While an asset-based approach has the advantage of being relatively straightforward and easy to understand, the downside of using it in the A/E industry is that value is based on physical assets, such as vehicles and computers, but not on intangible assets, such as design or marketing skills, that are critical in a service-based industry. The asset-based approach is better suited for capital-intensive businesses—such as equipment rental companies or hotels—in which assets are fundamental to income production.
Business valuation professionals who rely heavily on an asset-based approach likely have little knowledge of the A/E industry. The income and market approaches are much better methods to employ when determining the value of an A/E firm.
The Pros and Cons of Valuation Formulas
A/E firm owners often determine the value of their companies’ shares by using a formula specified in a buy-sell agreement rather than by undertaking a more comprehensive third-party appraisal.
The biggest advantage of a valuation formula based on the firm’s financial metrics is that it’s simple and easy to calculate in a matter of minutes. It’s also an objective, transparent method of determining firm value since anyone with access to the company’s financial statements can verify the computation.
Using a formula makes the most sense when stock transactions occur frequently and in relatively small amounts, when transparency is more important than accuracy, and when a company is financially stable and operating in a steady economic environment.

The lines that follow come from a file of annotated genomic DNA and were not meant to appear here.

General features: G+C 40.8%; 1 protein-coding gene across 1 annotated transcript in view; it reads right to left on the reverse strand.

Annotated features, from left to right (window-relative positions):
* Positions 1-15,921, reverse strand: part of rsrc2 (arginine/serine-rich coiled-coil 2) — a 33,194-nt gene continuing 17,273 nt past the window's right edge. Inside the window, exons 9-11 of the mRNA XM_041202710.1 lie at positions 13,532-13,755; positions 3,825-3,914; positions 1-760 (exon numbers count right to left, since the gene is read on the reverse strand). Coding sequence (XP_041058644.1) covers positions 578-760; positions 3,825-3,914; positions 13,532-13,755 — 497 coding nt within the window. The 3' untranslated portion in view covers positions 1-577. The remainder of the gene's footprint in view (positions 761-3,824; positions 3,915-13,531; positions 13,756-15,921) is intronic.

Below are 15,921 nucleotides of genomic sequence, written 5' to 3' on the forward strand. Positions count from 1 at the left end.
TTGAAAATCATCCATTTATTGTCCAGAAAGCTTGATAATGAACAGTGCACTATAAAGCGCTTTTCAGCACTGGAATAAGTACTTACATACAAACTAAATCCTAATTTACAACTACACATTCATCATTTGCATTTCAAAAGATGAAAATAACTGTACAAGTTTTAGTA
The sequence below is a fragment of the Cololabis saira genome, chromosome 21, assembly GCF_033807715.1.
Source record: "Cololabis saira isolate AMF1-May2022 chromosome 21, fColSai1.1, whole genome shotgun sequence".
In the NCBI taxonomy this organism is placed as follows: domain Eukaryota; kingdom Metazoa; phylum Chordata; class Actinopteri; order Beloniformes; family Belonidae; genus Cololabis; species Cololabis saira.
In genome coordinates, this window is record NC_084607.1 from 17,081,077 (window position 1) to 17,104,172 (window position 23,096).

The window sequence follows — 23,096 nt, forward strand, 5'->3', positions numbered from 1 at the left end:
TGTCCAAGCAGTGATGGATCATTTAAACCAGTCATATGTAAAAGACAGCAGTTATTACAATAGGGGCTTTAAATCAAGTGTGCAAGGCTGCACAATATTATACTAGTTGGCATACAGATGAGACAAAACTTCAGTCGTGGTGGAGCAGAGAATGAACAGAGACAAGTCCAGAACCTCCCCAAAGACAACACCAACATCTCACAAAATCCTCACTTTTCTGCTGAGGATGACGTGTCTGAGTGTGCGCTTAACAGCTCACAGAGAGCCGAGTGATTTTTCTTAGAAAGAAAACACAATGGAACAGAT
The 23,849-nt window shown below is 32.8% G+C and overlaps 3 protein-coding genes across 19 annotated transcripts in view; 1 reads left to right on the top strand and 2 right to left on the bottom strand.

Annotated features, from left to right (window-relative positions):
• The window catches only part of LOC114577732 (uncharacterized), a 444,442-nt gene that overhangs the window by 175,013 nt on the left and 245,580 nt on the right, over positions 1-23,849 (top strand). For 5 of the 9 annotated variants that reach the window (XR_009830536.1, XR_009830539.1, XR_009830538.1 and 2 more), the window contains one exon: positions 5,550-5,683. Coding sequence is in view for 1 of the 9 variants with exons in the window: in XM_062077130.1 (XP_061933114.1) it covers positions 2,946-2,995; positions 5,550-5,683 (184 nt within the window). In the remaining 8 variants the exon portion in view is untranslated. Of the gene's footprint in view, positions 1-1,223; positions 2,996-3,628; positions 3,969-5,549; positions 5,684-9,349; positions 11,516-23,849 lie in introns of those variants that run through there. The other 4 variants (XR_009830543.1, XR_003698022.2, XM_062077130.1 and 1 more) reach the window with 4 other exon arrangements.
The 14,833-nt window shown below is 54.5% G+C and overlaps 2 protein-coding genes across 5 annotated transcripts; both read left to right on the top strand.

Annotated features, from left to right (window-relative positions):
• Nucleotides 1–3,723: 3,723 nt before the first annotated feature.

While formulas have their advantages, they have serious pitfalls as well. Although convenient, valuation formulas may not provide the most accurate assessment of firm value because they lack flexibility and often fail to account for broader economic conditions or changes in firm circumstances that can impact a company’s worth. By taking into account only past results and not future prospects, formulas are also backward-looking and can fluctuate excessively from one year to the next. They also fail to incorporate unique factors such as location, business model, and working capital management that materially impact value.
Valuation formulas should not be used when a sizable ownership transfer is being contemplated, an accurate valuation is paramount, or an independent, third-party appraisal is required.
If you do utilize a valuation formula, keep the following tips in mind:
Don’t rely on just one year or just one metric. Since the financial results of a privately held firm may vary significantly from one year to the next, formula results should be averaged over a three- to five-year period to mitigate the impact of outliers.
Stay simple. Don’t overcomplicate formulas with too many inputs or variables, which can lessen the effectiveness of the calculation and obscure the factors that most drive the company’s value. Morrissey Goodale recommends no more than six inputs.
Engage in regular checkups. It’s a good idea to invest in a third-party expert to provide an opinion on the continuing validity of your formula and calibrate it to a forward-looking appraisal every few years, whenever economic conditions change, and especially when the firm has grown or contracted or is undertaking a significant transfer of ownership.